Chris Stewart will be getting another chance with the St. Louis Blues.
Team GM Doug Armstrong announced Thursday morning that the Blues signed right-winger Chris Stewart to a one-year contract extension. According to Jeremy Rutherford of STLToday, the deal is worth $3 million.
Stewart did agree to a slight pay-cut ($250K), but his cap-hit did rise from his last contract that was signed two years ago with the Colorado Avalanche (cap-hit of $2.875 million in 2010-11 and 2011-12; $3 million for next season).
Stewart did not have a very promising season in 2011-12. Despite the Blues’ unforeseen success, Stewart posted just 15 goals and 30 points in 79 games played. This came a season after Stewart, along with defenseman Kevin Shattenkirk, was sent from Colorado to St. Louis for forward Jay McClement and former first-round pick Erik Johnson. Stewart scored 52 goals in 166 games with the Avalanche before scoring 15 goals in 26 games with the Blues at the end of the 2010-11 season.
“He’s a player at [age] 22 and 23 had 28 goals in this league,” Armstrong said. “It’s a difficult goal-scoring league. He didn’t have a season that he had hoped to have, or we expected him to have. But I don’t think it would be wise for us to throw the baby out with the bath water.”
Because of Stewart’s out-of-the-ordinary numbers last season, speculation circled that the Blues would not re-sign Stewart before July 1. The native of Toronto, Ontario was set to become a restricted free-agent (RFA), meaning that the Blues could have let Stewart talk with other teams and possibly receive a contract offer. The Blues would have the opportunity to match any offer or receive compensation for Stewart from the team that would agree to sign him.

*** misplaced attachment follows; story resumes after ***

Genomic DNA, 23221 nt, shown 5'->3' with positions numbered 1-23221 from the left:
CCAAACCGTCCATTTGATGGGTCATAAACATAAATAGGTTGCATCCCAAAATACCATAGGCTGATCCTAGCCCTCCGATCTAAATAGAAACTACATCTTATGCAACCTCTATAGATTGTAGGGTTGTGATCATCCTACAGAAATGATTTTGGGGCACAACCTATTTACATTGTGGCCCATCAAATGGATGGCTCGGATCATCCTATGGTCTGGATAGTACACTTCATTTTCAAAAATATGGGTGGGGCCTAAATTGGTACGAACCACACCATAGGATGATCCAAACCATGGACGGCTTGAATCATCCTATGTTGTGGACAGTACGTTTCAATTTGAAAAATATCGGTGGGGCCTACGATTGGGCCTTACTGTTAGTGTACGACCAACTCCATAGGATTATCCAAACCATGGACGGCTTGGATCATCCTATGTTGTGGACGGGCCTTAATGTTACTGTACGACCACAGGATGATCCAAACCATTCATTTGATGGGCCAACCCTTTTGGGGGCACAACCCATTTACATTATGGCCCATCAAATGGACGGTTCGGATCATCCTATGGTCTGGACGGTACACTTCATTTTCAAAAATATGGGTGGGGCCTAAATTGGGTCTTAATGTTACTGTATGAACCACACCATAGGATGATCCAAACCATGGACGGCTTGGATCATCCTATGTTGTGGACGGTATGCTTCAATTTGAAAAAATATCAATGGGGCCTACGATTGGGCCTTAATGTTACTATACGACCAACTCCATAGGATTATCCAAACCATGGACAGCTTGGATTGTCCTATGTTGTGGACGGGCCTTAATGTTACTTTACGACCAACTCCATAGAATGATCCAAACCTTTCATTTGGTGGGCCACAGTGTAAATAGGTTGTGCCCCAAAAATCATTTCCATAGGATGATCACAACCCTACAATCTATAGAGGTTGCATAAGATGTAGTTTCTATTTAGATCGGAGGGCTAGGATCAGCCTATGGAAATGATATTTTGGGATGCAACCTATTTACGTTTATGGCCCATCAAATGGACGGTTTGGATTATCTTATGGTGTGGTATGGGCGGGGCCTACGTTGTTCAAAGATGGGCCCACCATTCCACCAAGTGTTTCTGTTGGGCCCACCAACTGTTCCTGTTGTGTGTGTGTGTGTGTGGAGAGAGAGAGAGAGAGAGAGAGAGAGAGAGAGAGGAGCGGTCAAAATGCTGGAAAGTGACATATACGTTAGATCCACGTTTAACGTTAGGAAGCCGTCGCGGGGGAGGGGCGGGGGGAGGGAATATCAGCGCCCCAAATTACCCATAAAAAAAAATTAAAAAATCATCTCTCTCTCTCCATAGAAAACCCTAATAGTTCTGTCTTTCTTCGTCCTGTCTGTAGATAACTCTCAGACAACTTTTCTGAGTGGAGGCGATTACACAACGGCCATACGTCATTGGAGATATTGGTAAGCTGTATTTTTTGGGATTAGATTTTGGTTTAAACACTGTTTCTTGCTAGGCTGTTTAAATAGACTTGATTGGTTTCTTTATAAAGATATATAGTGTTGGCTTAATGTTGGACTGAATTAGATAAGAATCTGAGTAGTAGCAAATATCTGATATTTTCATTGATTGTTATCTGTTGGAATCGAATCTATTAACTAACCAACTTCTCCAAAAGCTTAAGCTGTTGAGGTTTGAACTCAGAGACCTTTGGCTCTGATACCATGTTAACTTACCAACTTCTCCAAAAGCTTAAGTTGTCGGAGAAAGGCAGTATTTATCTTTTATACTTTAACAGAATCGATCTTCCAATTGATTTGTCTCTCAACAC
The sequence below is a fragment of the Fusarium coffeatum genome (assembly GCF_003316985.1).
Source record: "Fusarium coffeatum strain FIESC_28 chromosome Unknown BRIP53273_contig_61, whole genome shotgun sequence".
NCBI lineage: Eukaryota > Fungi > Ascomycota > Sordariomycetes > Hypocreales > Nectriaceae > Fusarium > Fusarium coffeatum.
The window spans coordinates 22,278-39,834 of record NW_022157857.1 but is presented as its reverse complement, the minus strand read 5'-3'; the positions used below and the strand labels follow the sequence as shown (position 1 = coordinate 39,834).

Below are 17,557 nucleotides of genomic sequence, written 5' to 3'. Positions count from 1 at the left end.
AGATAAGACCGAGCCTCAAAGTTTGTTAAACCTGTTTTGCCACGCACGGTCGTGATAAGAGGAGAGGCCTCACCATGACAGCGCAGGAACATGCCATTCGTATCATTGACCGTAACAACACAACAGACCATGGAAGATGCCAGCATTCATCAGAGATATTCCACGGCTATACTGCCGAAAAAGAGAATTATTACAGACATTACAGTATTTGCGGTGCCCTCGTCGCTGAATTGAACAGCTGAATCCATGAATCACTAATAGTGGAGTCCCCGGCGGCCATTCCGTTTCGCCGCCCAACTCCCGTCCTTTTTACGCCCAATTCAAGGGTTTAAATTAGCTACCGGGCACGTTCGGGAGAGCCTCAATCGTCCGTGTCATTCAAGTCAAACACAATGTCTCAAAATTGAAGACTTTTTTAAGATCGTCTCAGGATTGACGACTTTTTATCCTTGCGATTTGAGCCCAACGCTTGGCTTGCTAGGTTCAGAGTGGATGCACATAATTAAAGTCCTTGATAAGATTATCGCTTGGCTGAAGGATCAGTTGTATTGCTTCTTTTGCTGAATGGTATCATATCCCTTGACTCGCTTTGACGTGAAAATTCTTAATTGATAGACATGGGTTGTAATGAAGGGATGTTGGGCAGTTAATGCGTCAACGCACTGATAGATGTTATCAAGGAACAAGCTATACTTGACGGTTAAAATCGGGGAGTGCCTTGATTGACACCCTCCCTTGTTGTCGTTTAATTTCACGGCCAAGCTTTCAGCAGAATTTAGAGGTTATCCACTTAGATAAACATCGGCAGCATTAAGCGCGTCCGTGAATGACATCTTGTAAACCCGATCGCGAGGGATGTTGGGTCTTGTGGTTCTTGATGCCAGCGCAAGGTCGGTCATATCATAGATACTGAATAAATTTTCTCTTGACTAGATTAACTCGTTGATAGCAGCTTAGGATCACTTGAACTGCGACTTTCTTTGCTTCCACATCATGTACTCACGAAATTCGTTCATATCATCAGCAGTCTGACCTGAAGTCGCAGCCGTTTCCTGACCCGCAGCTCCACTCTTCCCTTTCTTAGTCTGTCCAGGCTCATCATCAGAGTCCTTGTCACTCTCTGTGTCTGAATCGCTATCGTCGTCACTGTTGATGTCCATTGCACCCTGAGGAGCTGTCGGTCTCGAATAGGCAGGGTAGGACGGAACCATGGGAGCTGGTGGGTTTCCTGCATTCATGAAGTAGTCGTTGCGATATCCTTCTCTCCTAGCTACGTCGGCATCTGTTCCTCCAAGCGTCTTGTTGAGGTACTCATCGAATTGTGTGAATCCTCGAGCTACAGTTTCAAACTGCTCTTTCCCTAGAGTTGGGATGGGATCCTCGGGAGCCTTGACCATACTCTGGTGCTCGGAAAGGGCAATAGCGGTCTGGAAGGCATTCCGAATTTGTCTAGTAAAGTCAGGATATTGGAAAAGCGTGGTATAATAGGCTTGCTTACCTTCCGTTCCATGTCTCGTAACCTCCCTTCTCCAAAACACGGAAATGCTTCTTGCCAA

This started to look more like a reality on June 2 when it was reported that the Blues agreed to a contract in principle with Russian prospect Vladimir Tarasenko, who HockeysFuture claims to be the best prospect not currently playing in the NHL. Tarasenko, also a right-winger, is expected to step right in and earn a spot on the NHL roster. It seemed that Stewart may not receive a second chance to be a top forward for the Blues.
Stewart has shown many flashes of brilliance. He is a dominant man in front of the opposing team’s net and can be a force when scorching up the wing. He has pretty hands that most people may not recognize.
Likely, the one-year extension’s main purpose is to allow Stewart the opportunity to show that those flashes of brilliance can become a regular task. Stewart may not have adapted well to the change behind the bench or maybe he was on the incorrect line. Whatever the case may have been, Stewart has to throw any inhibitions out the window. It is a new season and a new chance for him to shine.
Only one man is in control of Stewart’s future in the NHL.